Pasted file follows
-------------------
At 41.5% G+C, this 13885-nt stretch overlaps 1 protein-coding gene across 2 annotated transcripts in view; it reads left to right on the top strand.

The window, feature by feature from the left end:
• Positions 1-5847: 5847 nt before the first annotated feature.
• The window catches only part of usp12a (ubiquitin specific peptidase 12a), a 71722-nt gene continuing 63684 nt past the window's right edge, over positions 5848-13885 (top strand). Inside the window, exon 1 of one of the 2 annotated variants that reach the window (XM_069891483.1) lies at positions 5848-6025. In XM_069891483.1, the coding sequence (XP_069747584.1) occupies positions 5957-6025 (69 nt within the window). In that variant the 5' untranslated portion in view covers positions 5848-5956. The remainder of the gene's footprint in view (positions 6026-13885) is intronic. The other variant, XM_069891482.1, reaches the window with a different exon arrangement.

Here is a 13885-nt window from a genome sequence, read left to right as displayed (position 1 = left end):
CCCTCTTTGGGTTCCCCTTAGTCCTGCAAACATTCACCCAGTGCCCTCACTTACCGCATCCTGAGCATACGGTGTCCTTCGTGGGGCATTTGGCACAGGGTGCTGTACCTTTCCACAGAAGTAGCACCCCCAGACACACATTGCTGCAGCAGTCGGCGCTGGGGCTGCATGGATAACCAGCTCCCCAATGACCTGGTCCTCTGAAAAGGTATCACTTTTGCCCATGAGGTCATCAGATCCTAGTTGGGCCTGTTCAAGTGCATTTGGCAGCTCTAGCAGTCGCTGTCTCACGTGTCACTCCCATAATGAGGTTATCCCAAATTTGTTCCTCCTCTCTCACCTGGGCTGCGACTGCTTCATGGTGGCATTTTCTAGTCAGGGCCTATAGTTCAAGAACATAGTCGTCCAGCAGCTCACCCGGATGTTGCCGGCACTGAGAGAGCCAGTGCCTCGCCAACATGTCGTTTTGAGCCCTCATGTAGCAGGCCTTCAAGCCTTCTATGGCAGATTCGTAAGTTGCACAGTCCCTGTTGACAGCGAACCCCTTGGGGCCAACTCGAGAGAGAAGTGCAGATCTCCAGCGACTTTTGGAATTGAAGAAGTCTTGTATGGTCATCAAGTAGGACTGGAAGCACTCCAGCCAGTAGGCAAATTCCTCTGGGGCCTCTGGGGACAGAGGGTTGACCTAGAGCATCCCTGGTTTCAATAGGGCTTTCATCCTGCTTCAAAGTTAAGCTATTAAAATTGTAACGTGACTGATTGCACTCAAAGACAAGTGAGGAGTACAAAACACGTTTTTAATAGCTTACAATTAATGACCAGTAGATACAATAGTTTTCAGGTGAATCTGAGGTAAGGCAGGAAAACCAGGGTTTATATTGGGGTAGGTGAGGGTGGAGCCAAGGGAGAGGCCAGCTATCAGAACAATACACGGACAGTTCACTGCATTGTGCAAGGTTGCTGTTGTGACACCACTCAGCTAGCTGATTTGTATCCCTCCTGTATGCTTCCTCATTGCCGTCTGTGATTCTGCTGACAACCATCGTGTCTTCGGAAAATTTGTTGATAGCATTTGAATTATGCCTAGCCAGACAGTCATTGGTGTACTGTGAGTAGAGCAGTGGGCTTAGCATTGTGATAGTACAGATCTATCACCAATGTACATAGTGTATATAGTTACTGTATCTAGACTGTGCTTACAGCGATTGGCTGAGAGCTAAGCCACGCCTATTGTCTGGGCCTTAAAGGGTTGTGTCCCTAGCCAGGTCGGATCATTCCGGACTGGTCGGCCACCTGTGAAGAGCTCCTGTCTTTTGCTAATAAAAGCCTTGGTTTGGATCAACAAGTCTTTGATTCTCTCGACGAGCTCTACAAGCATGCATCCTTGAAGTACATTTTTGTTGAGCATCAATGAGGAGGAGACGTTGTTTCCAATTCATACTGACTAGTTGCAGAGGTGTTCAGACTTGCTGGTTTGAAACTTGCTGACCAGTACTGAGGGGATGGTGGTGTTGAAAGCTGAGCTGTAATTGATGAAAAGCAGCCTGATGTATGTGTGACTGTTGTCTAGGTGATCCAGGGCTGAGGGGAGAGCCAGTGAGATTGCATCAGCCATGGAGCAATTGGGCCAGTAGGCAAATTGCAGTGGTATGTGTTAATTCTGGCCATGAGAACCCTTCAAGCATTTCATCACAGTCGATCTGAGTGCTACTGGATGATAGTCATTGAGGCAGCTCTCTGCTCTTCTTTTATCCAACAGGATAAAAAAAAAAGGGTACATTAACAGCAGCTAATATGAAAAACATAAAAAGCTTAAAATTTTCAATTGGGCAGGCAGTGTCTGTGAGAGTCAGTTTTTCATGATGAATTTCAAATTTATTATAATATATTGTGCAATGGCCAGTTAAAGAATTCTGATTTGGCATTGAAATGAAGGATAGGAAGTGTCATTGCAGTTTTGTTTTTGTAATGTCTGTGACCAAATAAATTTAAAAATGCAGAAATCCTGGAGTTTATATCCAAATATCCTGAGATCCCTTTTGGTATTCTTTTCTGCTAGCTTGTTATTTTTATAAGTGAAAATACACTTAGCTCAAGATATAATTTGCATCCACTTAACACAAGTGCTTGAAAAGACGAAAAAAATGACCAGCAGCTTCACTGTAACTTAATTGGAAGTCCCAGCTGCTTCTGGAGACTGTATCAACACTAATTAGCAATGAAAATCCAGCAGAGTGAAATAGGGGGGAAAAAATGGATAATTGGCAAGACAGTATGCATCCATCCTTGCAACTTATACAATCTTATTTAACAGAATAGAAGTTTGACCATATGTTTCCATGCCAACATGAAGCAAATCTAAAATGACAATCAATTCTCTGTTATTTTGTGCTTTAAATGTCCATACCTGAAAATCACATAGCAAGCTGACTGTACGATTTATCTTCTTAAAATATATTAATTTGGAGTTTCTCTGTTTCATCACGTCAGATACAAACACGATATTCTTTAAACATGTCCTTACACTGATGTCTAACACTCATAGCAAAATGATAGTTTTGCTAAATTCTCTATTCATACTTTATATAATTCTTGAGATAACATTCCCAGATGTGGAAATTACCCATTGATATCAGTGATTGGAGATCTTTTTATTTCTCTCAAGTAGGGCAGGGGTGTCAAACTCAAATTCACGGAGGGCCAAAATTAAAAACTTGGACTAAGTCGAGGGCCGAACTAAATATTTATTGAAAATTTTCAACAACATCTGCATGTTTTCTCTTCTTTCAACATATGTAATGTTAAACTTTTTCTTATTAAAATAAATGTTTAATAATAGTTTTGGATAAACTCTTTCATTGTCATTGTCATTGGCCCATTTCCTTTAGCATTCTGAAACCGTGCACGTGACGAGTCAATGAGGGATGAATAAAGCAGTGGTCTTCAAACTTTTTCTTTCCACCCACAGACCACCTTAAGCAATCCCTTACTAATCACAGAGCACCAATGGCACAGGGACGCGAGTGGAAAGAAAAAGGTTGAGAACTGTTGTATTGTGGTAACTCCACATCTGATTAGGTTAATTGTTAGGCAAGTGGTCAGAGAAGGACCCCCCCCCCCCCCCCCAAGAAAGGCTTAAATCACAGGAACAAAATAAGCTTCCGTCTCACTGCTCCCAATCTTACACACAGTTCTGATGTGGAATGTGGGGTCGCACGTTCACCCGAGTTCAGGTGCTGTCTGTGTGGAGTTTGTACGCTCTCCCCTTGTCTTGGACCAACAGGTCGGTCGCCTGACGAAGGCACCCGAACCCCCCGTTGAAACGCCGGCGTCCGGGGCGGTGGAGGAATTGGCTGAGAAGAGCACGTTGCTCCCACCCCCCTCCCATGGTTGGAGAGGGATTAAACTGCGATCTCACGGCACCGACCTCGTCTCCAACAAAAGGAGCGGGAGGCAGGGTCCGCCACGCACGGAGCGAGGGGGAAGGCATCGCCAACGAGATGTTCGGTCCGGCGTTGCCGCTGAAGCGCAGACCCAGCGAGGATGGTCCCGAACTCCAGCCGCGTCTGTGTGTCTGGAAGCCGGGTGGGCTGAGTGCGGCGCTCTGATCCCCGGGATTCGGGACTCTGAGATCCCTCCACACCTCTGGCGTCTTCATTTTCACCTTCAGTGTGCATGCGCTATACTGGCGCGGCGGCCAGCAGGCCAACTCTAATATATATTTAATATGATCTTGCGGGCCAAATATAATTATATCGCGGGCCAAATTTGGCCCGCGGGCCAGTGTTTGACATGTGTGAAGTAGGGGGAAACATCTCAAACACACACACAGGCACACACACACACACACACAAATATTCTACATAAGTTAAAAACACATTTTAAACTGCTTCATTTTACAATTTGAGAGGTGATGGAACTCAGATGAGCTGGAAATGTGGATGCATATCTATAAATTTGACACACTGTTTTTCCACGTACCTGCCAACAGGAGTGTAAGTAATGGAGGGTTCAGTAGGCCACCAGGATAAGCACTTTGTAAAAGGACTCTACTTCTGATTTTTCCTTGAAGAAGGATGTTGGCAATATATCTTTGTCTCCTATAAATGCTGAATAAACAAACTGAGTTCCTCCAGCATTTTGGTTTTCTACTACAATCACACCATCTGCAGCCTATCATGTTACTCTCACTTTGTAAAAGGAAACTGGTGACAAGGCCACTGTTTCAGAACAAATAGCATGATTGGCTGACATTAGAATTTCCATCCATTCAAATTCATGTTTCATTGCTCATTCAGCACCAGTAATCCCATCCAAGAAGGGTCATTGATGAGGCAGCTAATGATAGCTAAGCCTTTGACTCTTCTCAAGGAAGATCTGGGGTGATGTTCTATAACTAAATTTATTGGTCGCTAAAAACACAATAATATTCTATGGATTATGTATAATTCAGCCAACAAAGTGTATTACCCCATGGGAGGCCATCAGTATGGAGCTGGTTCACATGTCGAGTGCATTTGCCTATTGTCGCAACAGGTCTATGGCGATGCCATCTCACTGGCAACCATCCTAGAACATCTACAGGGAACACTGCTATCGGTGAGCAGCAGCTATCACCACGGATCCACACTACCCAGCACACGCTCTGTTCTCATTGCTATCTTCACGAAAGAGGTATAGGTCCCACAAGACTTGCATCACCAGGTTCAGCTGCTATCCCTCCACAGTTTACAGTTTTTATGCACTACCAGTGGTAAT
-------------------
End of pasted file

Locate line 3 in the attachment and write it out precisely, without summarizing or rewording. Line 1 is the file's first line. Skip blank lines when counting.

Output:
• Positions 1-5847: 5847 nt before the first annotated feature.